Public interest lawsuit bill clears House committee

Posted: Thursday, May 08, 2003

JUNEAU (AP) Environmental groups and others challenging state resource agency decisions in court could pay more in legal costs under a bill that passed the House Judiciary Committee on Wednesday.

The bill would apply to court cases that challenge some decisions made by the state departments of Environmental Conservation, Natural Resources, and Fish and Game.

The measure would not allow people bringing those lawsuits to be treated as public interest litigants when it comes to deciding attorney fees.

Public interest litigants can recoup attorney fees when they successfully challenge the state, even if they only succeed on parts of their case. And they aren't liable for the other party's attorney fees when they lose.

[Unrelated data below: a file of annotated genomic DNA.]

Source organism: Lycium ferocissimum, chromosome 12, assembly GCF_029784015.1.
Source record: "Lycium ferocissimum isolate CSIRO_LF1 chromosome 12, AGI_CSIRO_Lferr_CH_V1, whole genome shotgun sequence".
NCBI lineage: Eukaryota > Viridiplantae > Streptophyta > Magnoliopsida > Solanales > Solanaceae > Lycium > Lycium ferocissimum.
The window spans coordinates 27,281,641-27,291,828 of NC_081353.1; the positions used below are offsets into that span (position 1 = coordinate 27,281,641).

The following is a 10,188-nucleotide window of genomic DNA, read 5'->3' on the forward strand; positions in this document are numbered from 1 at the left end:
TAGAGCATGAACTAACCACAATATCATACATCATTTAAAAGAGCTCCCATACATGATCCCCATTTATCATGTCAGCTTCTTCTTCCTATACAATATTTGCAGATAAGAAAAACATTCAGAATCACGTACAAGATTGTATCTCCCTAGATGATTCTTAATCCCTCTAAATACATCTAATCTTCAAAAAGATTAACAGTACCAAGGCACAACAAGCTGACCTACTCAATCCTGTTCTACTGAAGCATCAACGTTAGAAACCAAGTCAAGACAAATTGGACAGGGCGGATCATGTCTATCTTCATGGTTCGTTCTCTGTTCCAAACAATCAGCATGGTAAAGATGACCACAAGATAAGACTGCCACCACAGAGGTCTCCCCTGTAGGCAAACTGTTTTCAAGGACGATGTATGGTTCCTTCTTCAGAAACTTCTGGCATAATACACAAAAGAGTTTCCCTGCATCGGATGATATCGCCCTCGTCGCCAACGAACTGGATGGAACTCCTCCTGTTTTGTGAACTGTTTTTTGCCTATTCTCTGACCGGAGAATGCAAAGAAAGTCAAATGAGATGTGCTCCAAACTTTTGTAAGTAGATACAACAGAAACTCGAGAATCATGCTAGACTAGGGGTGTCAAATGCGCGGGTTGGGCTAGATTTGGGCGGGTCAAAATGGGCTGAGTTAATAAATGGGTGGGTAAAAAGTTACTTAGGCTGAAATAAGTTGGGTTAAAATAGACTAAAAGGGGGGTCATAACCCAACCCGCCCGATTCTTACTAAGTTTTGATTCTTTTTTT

Supporters of the bill say being treated as public interest litigants has given environmental groups an incentive to file lawsuits, which slows down economic development. Gov. Frank Murkowski's administration is pushing the legislation.

But Rep. Dan Ogg, R-Kodiak, expressed concern Wednesday the bill would not deter large, well-funded environmental groups. He fears, instead, it could hurt fishermen and other resource users who want to challenge state agency decisions but cannot afford the financial risk.

The measure passed the Judiciary Committee 4-3. Ogg joined Anchorage Democrats Max Gruenberg and Les Gara in voting against moving the bill on to the House Finance Committee.

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